The first Small Wars Journal review of seven on this classic of the war in Vietnam.
by Alan M. Hammons | Fri, 03/09/2018 - 12:44am | 0 comments
If JPG leaders follow the general rules for fact and assumption development, they are likely to create valuable and relevant facts and assumptions faster and with less wasted effort.
by Greg Kleponis | Thu, 03/08/2018 - 12:30am | 3 comments

Temporareality is a strange military internal sub-culture that I have personally observed for over 16 years in 4 post 9-11 deployments.

by Robert Bunker | Wed, 03/07/2018 - 8:56pm | 0 comments

The intent of the work is to develop a theory and philosophy behind the narco-killings taking place in contemporary Mexico.

by Howard R. Simkin | Wed, 03/07/2018 - 9:52am | 0 comments

Article two of two in the latest Mad Scientist at Small Wars Journal series.

by Patrick Blannin | Wed, 03/07/2018 - 8:34am | 0 comments

Confidence building measures rely on four key components: Reputation, Status, Transparency & Trust. In theory, when RTS2 combine to establish sustainable CBMs, regional conflicts can be prevented.

by Lyle D. Burgoon | Tue, 03/06/2018 - 11:23am | 0 comments

The deployment of automated weapons systems poses significant ethical challenges, especially jus in bello.

by Kyle Amonson | Tue, 03/06/2018 - 7:29am | 0 comments

One key purpose of this study is to analyze and assess how Daesh’s actions as a non-state actor either supported or hindered their goals of establishing a religious caliphate.

by Sunny Petzinger | Mon, 03/05/2018 - 1:57am | 2 comments

A nexus of policy guidance meant to protect the defense industry, reduce weapons proliferation and improve financial accountability has hamstrung ANDSF materiel procurement.

by Ralph Tillinghast | Mon, 03/05/2018 - 12:06am | 0 comments

Article one of two in the latest Mad Scientist at Small Wars Journal series.

by Ronald D. Walck, by Fred E. Martin Jr. | Sun, 03/04/2018 - 1:21am | 0 comments

The increased proliferation of information collection technologies is becoming a threat to the Army’s Mission Command Philosophy.

by Matthew Martin | Sat, 03/03/2018 - 1:42am | 0 comments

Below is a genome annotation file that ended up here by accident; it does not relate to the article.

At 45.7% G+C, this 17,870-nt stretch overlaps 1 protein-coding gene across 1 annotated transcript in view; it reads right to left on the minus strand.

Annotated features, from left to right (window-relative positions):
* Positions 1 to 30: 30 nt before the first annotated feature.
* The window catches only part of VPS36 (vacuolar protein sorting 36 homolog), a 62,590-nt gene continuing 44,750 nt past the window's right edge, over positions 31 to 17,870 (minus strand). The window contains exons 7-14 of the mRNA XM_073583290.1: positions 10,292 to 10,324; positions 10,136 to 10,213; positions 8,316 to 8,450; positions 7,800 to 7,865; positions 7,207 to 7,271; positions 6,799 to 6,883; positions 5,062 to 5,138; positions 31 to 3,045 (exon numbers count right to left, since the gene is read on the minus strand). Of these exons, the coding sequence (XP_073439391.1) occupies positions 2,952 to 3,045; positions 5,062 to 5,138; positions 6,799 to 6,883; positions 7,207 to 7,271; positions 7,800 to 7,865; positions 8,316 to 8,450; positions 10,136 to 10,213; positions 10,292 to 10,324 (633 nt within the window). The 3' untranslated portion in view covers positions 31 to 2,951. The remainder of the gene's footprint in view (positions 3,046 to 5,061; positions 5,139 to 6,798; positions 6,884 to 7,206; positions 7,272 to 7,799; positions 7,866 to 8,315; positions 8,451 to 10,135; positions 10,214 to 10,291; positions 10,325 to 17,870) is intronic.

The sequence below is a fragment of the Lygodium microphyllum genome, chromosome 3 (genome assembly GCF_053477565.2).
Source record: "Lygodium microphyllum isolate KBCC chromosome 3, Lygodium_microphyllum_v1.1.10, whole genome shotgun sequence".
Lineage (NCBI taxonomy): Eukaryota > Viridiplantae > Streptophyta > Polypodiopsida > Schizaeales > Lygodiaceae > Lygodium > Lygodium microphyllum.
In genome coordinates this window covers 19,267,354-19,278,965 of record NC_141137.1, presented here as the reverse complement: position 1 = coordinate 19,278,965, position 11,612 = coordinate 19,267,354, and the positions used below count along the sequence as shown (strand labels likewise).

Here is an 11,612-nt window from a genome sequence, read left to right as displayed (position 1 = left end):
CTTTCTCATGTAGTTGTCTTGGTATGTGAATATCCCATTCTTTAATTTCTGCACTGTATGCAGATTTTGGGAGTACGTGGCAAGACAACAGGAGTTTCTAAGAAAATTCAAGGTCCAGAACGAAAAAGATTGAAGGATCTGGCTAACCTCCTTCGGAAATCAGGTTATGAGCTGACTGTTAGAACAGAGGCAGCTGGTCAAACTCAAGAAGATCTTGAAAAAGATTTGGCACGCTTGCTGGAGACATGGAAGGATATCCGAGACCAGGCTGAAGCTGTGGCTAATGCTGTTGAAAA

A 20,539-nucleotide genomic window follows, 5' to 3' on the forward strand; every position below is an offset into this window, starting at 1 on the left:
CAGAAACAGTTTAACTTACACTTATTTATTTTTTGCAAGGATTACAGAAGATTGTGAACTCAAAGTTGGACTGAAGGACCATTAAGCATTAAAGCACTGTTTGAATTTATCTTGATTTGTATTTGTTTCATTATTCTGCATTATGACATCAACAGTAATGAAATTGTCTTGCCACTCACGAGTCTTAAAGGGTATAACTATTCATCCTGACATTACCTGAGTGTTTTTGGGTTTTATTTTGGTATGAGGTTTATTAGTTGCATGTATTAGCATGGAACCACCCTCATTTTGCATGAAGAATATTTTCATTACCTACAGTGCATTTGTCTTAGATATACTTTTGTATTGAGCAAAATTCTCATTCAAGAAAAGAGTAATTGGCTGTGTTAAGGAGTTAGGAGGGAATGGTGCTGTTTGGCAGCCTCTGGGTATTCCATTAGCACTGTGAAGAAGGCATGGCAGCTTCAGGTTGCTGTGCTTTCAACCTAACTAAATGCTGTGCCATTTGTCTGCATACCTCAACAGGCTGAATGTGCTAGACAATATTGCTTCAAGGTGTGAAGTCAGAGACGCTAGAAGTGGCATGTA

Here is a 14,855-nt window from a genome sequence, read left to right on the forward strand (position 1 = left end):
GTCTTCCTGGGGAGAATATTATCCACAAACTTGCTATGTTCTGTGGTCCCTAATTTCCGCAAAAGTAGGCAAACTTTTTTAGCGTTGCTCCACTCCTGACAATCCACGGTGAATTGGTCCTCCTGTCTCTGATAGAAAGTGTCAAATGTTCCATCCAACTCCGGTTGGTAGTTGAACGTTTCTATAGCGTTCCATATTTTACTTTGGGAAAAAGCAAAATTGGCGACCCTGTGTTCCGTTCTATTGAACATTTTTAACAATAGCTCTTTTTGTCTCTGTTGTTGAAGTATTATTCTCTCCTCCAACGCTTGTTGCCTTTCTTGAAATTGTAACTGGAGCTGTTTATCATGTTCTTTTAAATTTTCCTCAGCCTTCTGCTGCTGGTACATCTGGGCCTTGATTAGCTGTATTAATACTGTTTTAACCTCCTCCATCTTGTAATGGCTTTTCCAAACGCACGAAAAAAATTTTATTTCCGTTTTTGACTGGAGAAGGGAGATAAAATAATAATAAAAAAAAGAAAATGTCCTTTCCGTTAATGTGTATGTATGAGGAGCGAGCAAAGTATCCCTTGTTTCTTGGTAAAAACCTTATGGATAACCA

A key to potentially improving influence efforts may be found in economics, in a concept called Consumption Theory.

by Suat Cubukcu | Sat, 03/03/2018 - 12:32am | 0 comments

Erdogan has instigated an irregular and Iranian-like militia structure that helps him control streets, inflict oppression and carry out covert operations against dissident political groups.

by Alfred C. Crane III | Fri, 03/02/2018 - 8:08pm | 0 comments

The latest article in the Mad Scientist at Small Wars Journal series.

by Doyle Quiggle | Fri, 03/02/2018 - 11:23am | 0 comments

Since the end of the Barre era, no Somali leader or group of leaders has managed to de-clan the Somali National Army, which is why it remains dysfunctional today.

by Anant Mishra | Thu, 03/01/2018 - 8:51pm | 0 comments

Intelligence agencies in Afghanistan are failing to collect high-value information that could be beneficial to Afghan’s domestic security.

by George Galdorisi | Wed, 02/28/2018 - 3:58pm | 0 comments

The types of unmanned systems the Department of the Navy should acquire are those systems that directly support naval expeditionary forces that must conduct forcible entry operations.

by Conor McCormick-Cavanagh | Wed, 02/28/2018 - 2:08pm | 0 comments

The U.S. military resumed its counterterrorism mission in the Philippines in September 2017. This new operation comes on the heels of the rise of ISIS-linked groups.

by Erik Goepner | Tue, 02/27/2018 - 9:38am | 3 comments

I argue that the war endures, in large part, because national security policy makers, military operators, and think tank scholars have embraced several false assumptions.

by Michael Trumbo | Tue, 02/27/2018 - 8:02am | 0 comments

Article three of three in the latest Mad Scientist at Small Wars Journal series.

by Malcolm Beith | Mon, 02/26/2018 - 7:59pm | 0 comments

N’Dala was 37-years-old when he died on Jan. 2, 2014 in an ambush. He had earned the trust and respect of his fellow soldiers, UN troops and the Congolese population.

by Lydia Kostopoulos | Mon, 02/26/2018 - 5:59pm | 0 comments

Article two of three in the latest Mad Scientist at Small Wars Journal series.

by Hamid Lellou | Mon, 02/26/2018 - 12:07am | 1 comment

Northern Mali has been living in perpetual and unfulfilled postwar reconstruction phases due to repeated unsuccessful national reconciliations.